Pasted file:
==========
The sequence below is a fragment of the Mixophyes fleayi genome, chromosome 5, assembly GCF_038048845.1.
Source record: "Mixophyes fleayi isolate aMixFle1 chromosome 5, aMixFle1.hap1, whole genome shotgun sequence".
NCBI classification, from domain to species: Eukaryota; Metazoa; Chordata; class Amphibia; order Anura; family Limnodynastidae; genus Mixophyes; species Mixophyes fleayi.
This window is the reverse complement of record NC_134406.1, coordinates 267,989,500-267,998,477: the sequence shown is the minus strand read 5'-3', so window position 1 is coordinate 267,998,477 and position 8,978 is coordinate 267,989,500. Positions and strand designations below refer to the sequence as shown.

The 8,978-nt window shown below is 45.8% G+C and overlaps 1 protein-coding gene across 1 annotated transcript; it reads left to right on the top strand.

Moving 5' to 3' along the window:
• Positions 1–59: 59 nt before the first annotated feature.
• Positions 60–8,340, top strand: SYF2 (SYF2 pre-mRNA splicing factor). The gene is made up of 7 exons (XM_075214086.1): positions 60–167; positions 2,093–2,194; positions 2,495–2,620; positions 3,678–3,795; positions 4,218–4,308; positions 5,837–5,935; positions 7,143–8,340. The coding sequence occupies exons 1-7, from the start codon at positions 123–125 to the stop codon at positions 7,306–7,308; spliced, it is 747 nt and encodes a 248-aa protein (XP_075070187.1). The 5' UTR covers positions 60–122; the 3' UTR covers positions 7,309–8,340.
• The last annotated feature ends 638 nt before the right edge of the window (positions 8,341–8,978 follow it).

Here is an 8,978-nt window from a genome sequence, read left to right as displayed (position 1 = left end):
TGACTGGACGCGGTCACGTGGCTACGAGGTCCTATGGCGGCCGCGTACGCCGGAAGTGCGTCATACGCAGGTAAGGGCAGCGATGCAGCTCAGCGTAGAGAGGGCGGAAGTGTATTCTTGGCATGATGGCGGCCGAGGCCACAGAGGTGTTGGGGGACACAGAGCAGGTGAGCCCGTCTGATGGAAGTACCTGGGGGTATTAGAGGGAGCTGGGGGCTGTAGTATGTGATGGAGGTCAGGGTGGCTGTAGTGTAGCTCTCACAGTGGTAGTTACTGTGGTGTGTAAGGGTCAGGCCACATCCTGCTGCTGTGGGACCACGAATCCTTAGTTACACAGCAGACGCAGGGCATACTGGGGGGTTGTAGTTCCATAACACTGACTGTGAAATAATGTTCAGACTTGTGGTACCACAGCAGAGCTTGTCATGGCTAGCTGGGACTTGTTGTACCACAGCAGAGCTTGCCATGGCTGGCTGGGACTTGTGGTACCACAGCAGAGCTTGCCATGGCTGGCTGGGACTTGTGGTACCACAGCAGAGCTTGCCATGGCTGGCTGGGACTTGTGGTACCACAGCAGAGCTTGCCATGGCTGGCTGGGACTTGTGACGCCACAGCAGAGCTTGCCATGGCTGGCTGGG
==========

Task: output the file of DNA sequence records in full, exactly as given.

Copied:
The sequence below is a fragment of the Mixophyes fleayi genome, chromosome 5, assembly GCF_038048845.1.
Source record: "Mixophyes fleayi isolate aMixFle1 chromosome 5, aMixFle1.hap1, whole genome shotgun sequence".
NCBI classification, from domain to species: Eukaryota; Metazoa; Chordata; class Amphibia; order Anura; family Limnodynastidae; genus Mixophyes; species Mixophyes fleayi.
This window is the reverse complement of record NC_134406.1, coordinates 267,989,500-267,998,477: the sequence shown is the minus strand read 5'-3', so window position 1 is coordinate 267,998,477 and position 8,978 is coordinate 267,989,500. Positions and strand designations below refer to the sequence as shown.

The 8,978-nt window shown below is 45.8% G+C and overlaps 1 protein-coding gene across 1 annotated transcript; it reads left to right on the top strand.

Moving 5' to 3' along the window:
• Positions 1–59: 59 nt before the first annotated feature.
• Positions 60–8,340, top strand: SYF2 (SYF2 pre-mRNA splicing factor). The gene is made up of 7 exons (XM_075214086.1): positions 60–167; positions 2,093–2,194; positions 2,495–2,620; positions 3,678–3,795; positions 4,218–4,308; positions 5,837–5,935; positions 7,143–8,340. The coding sequence occupies exons 1-7, from the start codon at positions 123–125 to the stop codon at positions 7,306–7,308; spliced, it is 747 nt and encodes a 248-aa protein (XP_075070187.1). The 5' UTR covers positions 60–122; the 3' UTR covers positions 7,309–8,340.
• The last annotated feature ends 638 nt before the right edge of the window (positions 8,341–8,978 follow it).

Here is an 8,978-nt window from a genome sequence, read left to right as displayed (position 1 = left end):
TGACTGGACGCGGTCACGTGGCTACGAGGTCCTATGGCGGCCGCGTACGCCGGAAGTGCGTCATACGCAGGTAAGGGCAGCGATGCAGCTCAGCGTAGAGAGGGCGGAAGTGTATTCTTGGCATGATGGCGGCCGAGGCCACAGAGGTGTTGGGGGACACAGAGCAGGTGAGCCCGTCTGATGGAAGTACCTGGGGGTATTAGAGGGAGCTGGGGGCTGTAGTATGTGATGGAGGTCAGGGTGGCTGTAGTGTAGCTCTCACAGTGGTAGTTACTGTGGTGTGTAAGGGTCAGGCCACATCCTGCTGCTGTGGGACCACGAATCCTTAGTTACACAGCAGACGCAGGGCATACTGGGGGGTTGTAGTTCCATAACACTGACTGTGAAATAATGTTCAGACTTGTGGTACCACAGCAGAGCTTGTCATGGCTAGCTGGGACTTGTTGTACCACAGCAGAGCTTGCCATGGCTGGCTGGGACTTGTGGTACCACAGCAGAGCTTGCCATGGCTGGCTGGGACTTGTGGTACCACAGCAGAGCTTGCCATGGCTGGCTGGGACTTGTGGTACCACAGCAGAGCTTGCCATGGCTGGCTGGGACTTGTGACGCCACAGCAGAGCTTGCCATGGCTGGCTGGG